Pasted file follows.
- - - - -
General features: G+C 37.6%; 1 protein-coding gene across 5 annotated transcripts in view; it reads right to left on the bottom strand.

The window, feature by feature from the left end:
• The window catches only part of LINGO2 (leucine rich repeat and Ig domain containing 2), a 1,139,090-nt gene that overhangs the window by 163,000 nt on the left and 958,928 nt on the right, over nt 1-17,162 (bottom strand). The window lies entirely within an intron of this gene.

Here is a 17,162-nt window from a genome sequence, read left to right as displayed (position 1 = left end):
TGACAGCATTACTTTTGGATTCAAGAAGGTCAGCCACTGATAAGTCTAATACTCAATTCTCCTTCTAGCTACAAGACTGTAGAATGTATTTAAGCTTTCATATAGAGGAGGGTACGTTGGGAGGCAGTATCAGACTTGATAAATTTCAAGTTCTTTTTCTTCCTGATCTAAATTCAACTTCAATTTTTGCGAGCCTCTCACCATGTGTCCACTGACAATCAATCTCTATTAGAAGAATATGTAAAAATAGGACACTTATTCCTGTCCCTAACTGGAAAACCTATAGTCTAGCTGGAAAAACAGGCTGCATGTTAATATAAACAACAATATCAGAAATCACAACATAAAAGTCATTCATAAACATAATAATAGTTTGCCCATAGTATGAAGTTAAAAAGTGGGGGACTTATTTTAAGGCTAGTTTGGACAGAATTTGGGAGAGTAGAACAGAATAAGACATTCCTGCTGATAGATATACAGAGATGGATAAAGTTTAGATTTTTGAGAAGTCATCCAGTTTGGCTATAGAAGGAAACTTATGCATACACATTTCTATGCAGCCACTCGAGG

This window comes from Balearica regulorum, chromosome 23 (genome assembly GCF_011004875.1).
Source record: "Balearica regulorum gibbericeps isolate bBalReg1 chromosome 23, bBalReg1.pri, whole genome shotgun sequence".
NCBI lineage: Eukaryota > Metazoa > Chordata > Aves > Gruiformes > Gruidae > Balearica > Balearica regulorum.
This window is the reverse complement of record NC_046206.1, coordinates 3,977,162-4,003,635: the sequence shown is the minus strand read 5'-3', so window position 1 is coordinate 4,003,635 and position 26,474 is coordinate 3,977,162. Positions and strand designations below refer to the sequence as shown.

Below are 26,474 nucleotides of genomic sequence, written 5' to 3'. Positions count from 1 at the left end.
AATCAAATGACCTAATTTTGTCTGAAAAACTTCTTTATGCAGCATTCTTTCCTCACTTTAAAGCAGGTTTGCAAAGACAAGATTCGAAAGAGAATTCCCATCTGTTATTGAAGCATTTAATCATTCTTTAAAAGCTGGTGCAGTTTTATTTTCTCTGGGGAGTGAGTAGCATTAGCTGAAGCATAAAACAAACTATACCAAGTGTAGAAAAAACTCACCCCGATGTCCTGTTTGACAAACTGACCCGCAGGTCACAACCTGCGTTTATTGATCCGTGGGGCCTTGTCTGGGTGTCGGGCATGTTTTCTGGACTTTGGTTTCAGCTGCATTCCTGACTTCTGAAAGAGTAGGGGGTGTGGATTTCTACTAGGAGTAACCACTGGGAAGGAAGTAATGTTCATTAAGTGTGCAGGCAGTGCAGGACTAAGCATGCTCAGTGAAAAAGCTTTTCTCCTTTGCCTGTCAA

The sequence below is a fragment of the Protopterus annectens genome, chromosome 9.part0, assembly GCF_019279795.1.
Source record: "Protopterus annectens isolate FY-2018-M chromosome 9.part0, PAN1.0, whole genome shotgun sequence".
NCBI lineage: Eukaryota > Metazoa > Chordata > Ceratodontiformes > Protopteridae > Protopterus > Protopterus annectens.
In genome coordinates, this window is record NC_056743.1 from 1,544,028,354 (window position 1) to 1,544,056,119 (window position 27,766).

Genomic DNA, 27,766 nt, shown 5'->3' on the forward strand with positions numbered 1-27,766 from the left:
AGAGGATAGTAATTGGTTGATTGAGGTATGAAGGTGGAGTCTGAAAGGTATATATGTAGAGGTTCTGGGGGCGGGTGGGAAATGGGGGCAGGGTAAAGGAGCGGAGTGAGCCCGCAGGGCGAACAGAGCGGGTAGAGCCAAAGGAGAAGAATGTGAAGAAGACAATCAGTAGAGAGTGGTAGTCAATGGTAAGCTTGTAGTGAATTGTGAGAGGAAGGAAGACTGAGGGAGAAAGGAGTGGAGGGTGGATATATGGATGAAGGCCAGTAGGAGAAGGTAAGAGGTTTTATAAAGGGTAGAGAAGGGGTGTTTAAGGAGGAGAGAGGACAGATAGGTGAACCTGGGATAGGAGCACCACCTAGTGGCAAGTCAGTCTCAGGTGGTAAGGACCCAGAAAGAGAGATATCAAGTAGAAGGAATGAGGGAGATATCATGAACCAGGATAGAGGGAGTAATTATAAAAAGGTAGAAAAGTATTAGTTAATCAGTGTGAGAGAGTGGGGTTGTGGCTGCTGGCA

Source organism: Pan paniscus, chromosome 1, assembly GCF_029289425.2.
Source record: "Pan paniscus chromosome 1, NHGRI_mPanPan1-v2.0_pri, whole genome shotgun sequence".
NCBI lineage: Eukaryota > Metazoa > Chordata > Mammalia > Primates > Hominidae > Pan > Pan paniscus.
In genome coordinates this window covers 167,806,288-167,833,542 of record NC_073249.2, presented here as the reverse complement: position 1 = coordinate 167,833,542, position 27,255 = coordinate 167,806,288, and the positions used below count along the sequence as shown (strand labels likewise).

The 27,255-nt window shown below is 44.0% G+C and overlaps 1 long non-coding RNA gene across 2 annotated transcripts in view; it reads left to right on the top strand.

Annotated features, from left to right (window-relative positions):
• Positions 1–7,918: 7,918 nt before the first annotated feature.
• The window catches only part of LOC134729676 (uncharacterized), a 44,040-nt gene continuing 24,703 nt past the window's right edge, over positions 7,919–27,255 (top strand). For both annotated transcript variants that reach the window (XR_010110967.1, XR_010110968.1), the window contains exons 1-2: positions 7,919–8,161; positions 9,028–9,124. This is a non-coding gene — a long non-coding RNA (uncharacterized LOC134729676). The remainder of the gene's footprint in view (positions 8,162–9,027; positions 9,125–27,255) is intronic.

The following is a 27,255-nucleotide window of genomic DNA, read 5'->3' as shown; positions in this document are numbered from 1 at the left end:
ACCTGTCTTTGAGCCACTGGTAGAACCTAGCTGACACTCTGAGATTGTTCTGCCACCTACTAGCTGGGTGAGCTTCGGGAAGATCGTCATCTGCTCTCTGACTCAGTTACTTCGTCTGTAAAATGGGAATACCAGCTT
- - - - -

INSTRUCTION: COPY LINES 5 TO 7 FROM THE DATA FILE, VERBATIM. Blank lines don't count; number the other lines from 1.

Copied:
TGACAGCATTACTTTTGGATTCAAGAAGGTCAGCCACTGATAAGTCTAATACTCAATTCTCCTTCTAGCTACAAGACTGTAGAATGTATTTAAGCTTTCATATAGAGGAGGGTACGTTGGGAGGCAGTATCAGACTTGATAAATTTCAAGTTCTTTTTCTTCCTGATCTAAATTCAACTTCAATTTTTGCGAGCCTCTCACCATGTGTCCACTGACAATCAATCTCTATTAGAAGAATATGTAAAAATAGGACACTTATTCCTGTCCCTAACTGGAAAACCTATAGTCTAGCTGGAAAAACAGGCTGCATGTTAATATAAACAACAATATCAGAAATCACAACATAAAAGTCATTCATAAACATAATAATAGTTTGCCCATAGTATGAAGTTAAAAAGTGGGGGACTTATTTTAAGGCTAGTTTGGACAGAATTTGGGAGAGTAGAACAGAATAAGACATTCCTGCTGATAGATATACAGAGATGGATAAAGTTTAGATTTTTGAGAAGTCATCCAGTTTGGCTATAGAAGGAAACTTATGCATACACATTTCTATGCAGCCACTCGAGG

This window comes from Balearica regulorum, chromosome 23 (genome assembly GCF_011004875.1).
Source record: "Balearica regulorum gibbericeps isolate bBalReg1 chromosome 23, bBalReg1.pri, whole genome shotgun sequence".